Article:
Esophageal stenting is an increasingly common treatment for malignant or inflammatory esophageal fistula and spontaneous esophageal perforation in the surgical literature.8,9 Cases of esophageal stenting for esophageal perforation and AEF post AF ablation have been reported with variable outcomes.10,11 Surgical correction is not feasible in the majority of cases due to inflammatory loss of mediastinal tissue planes, and intense friability of the LA wall. In our case, CT surgery declined consideration for direct repair. The anatomic location of posterior wall LA esophageal fistulae require extensive deep thoracic dissection and may not be safe in the setting of poor tissue plane visibility, and need for ongoing anticoagulation. Neurological complications immediately after stent placement for AEF have been reported and attributed to air emboli resulting from insufflation during endoscopy.12 In this case, the patient developed neurologic symptoms prior to stent placement due to septic embolization from the LA wall, with no additional neurologic symptoms during or after stent placement. Though full thickness fistula formation was prevented, the marked inflammatory response and phlegmon on the posterior LA–roof junction near the right superior pulmonary vein likely led to adherent thrombus, which was seeded from bacteremia in the setting of acute mediastinitis. He has since made a full neurologic recovery.

Early recognition and treatment are essential in the reduction of morbidity and mortality associated with esophageal perforation, an under-reported complication of LA ablation.7 The most common signs and symptoms are fever, dysphagia, sudden and severe chest/epigastric pain, leukocytosis, and neurologic symptoms.7,10,11 In this case, chest pain, leukocytosis, and fever were present upon initial presentation, and neurologic symptoms occurred within 18 h of symptom onset. The standard practice of performing a transesophageal echocardiogram to exclude LA appendage thrombus, and placement of a small orogastric temperature probe during the ablation procedure could possibly cause esophageal injury, but the delayed presentation by 2 weeks argues the perforation was mediated by thermal injury in this case. In addition, our protocol use of oral prednisone 30 mg daily for 3 days to reduce early post-ablation AF recurrence could have contributed to poor esophageal healing after injury, and its further use will be reconsidered.

Esophageal perforation can occur despite precautions to prevent esophageal damage during AF ablation. In this case, power was limited to 25–30 W on the posterior wall, intraluminal esophageal temperature was monitored, and esophageal position was monitored in relation to the LA by intracardiac echocardiography and a radio-opaque orogastric tube. Despite these precautions, the patient developed an esophageal perforation. Current methods to avoid esophageal injury are inadequate, and additional methods to avoid RF delivery to the esophagus such as mechanical displacement with an esophagogastroduodenoscopy (EGD) probe, active esophageal cooling with intraluminal saline, or epicardial surgical ablation may be considered. The immediate recognition and early treatment of esophageal perforation following AF ablation with a fully covered stent prevented AEF formation in this case, and prevented a fatal outcome. Continued systemic anticoagulation, enteral feeding via a jejunostomy tube, and broad-spectrum intravenous antibiotics prevented further septic embolization, allowing for a successful recovery.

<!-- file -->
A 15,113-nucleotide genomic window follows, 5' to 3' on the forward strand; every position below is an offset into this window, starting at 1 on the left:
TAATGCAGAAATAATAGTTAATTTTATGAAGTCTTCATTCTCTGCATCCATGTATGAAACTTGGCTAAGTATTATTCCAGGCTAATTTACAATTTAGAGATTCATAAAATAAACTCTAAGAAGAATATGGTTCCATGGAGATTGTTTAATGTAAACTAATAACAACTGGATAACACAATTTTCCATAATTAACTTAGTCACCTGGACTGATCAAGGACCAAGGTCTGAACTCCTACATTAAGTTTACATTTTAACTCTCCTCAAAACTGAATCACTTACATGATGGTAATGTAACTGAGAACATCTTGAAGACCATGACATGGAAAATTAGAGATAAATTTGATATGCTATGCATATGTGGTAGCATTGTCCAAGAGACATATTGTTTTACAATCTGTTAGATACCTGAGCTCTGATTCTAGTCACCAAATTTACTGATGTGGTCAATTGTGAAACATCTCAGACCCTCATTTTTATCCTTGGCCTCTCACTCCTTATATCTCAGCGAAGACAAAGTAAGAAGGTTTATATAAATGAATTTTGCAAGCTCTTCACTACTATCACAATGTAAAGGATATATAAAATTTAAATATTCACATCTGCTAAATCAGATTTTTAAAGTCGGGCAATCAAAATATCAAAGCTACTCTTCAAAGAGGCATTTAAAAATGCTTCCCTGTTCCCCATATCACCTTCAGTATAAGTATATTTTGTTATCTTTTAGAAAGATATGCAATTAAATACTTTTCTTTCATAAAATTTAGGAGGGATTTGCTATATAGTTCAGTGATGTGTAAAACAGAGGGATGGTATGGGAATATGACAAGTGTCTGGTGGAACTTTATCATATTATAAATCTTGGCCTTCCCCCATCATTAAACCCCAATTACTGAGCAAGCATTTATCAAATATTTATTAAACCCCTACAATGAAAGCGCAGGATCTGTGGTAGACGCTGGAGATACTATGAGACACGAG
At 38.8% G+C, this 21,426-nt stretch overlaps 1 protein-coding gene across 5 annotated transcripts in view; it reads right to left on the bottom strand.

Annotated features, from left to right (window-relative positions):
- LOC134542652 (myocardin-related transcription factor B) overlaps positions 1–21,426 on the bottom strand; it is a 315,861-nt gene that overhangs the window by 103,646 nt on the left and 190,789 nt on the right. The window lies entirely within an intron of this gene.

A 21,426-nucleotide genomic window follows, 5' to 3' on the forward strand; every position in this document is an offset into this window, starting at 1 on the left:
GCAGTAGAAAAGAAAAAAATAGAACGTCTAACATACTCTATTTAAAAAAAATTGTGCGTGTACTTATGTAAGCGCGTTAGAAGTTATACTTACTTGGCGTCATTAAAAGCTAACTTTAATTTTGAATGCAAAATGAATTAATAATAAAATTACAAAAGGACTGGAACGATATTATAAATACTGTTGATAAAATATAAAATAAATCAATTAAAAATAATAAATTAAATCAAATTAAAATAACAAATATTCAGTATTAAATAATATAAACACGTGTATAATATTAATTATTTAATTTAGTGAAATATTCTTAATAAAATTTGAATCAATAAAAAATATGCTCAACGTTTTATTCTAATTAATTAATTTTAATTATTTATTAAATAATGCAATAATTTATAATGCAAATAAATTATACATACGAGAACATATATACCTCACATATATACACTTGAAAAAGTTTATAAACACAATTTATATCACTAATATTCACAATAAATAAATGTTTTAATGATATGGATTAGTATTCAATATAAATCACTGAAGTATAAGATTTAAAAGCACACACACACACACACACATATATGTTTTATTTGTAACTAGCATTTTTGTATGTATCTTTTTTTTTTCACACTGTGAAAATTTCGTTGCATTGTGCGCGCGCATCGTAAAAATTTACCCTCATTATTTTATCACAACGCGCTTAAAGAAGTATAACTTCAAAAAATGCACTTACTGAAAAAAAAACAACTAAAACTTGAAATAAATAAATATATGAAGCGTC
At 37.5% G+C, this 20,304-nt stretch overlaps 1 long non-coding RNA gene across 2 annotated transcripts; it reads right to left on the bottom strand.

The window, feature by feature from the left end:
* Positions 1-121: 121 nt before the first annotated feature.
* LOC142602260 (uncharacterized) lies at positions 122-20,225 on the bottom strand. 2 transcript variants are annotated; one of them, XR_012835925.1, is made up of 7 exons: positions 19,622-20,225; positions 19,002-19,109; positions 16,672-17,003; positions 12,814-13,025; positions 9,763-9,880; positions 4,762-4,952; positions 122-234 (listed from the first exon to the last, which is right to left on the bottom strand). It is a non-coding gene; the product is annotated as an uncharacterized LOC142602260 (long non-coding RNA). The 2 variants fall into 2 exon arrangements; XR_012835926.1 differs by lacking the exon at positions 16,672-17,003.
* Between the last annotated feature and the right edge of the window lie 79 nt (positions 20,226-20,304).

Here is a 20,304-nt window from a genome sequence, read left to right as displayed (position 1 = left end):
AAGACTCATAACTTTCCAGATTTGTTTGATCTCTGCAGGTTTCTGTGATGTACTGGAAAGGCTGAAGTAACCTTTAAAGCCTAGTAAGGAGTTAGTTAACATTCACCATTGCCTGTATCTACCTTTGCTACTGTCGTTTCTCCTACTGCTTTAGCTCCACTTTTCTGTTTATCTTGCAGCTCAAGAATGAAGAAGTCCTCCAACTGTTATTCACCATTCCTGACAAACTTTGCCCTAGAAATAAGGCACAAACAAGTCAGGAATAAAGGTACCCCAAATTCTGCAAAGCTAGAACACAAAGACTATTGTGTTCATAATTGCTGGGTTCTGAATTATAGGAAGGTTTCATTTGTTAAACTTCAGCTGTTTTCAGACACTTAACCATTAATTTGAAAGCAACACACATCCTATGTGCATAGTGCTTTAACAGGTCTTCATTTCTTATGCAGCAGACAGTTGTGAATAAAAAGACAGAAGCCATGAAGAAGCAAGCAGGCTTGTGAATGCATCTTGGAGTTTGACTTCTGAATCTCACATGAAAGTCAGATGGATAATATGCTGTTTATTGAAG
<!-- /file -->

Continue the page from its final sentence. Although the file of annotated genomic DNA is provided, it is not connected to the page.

References

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  2. Martinek M, Meyer C, Hassanein SA, et al. Identification of a high-risk population for esophageal injury during radiofrequency catheter ablation of atrial fibrillation: Procedural and anatomical considerations. Heart Rhythm 2010; 7: 1224–1230.
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  6. Tilz RR, Chun KRJ, Metzner A, et al. Unexpected high incidence of esophageal injury following pulmonary vein isolation using robotic navigation. J Cardiovasc Electrophysiol 2010; 21:853–858.
  7. Dagres N, Kottkamp H, Piorkowski C, et al. Rapid detection and successful treatment of esophageal perforation after radiofrequency ablation of atrial fibrillation. J Cardiovasc Electrophysiol 2006; 17:1213–1215.
  8. Freeman RK, Van Woerkom JM, Vyverberg A, Ascioti AJ. Esophageal stent placement for the treatment of spontaneous esophageal perforations. Ann Thorac Surg 2009; 88:194–199.
  9. Schmidt SC, Strauch S, Rosch T, et al. Management of esophageal perforations. Surg Endosc 2010; 24:2809–2813.
  10. Bunch TJ, Nelson J, Foley T, et al. Temporary esophageal stenting allows healing of esophageal perforations following atrial fibrillation ablation procedures. J Cardiovasc Electrophysiol 2006; 17:435–439.
  11. Zellerhoff S, Lenze F, Schulz R, Eckardt L. Fatal course of esophageal stenting of an atrioesophageal fistula after atrial fibrillation ablation. Heart Rhythm 2011; 8:624–626.
  12. Shalaby A, Refaat M, Sebastien G, Zenati M. Conservative management of pericardial-esophageal fistula complicating robotic atrial fibrillation ablation. Heart Rhythm 2011; 8:905–908.